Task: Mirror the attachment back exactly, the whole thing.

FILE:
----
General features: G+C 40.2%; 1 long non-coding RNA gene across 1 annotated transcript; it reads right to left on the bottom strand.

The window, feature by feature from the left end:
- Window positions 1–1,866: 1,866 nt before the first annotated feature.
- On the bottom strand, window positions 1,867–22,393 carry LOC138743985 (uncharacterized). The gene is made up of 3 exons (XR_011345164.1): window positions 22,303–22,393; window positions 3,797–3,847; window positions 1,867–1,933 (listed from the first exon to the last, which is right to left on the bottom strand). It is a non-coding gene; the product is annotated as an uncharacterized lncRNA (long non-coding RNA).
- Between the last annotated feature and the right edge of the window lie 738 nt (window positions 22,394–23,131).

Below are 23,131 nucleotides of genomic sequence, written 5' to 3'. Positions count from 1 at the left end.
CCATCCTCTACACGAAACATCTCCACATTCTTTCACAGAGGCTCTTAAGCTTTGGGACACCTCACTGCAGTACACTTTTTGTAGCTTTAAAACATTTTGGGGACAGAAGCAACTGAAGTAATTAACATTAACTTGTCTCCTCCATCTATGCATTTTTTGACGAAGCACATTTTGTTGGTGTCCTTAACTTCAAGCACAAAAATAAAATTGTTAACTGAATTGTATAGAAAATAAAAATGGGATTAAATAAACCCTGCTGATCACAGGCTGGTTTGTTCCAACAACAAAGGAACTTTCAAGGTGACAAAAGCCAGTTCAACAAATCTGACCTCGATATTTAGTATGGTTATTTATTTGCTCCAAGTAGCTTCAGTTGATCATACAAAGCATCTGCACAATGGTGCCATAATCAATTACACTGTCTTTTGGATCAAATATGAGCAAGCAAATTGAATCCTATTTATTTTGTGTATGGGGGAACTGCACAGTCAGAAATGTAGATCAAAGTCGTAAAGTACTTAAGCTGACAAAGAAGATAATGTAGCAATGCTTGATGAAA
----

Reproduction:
General features: G+C 40.2%; 1 long non-coding RNA gene across 1 annotated transcript; it reads right to left on the bottom strand.

The window, feature by feature from the left end:
- Window positions 1–1,866: 1,866 nt before the first annotated feature.
- On the bottom strand, window positions 1,867–22,393 carry LOC138743985 (uncharacterized). The gene is made up of 3 exons (XR_011345164.1): window positions 22,303–22,393; window positions 3,797–3,847; window positions 1,867–1,933 (listed from the first exon to the last, which is right to left on the bottom strand). It is a non-coding gene; the product is annotated as an uncharacterized lncRNA (long non-coding RNA).
- Between the last annotated feature and the right edge of the window lie 738 nt (window positions 22,394–23,131).

Below are 23,131 nucleotides of genomic sequence, written 5' to 3'. Positions count from 1 at the left end.
CCATCCTCTACACGAAACATCTCCACATTCTTTCACAGAGGCTCTTAAGCTTTGGGACACCTCACTGCAGTACACTTTTTGTAGCTTTAAAACATTTTGGGGACAGAAGCAACTGAAGTAATTAACATTAACTTGTCTCCTCCATCTATGCATTTTTTGACGAAGCACATTTTGTTGGTGTCCTTAACTTCAAGCACAAAAATAAAATTGTTAACTGAATTGTATAGAAAATAAAAATGGGATTAAATAAACCCTGCTGATCACAGGCTGGTTTGTTCCAACAACAAAGGAACTTTCAAGGTGACAAAAGCCAGTTCAACAAATCTGACCTCGATATTTAGTATGGTTATTTATTTGCTCCAAGTAGCTTCAGTTGATCATACAAAGCATCTGCACAATGGTGCCATAATCAATTACACTGTCTTTTGGATCAAATATGAGCAAGCAAATTGAATCCTATTTATTTTGTGTATGGGGGAACTGCACAGTCAGAAATGTAGATCAAAGTCGTAAAGTACTTAAGCTGACAAAGAAGATAATGTAGCAATGCTTGATGAAA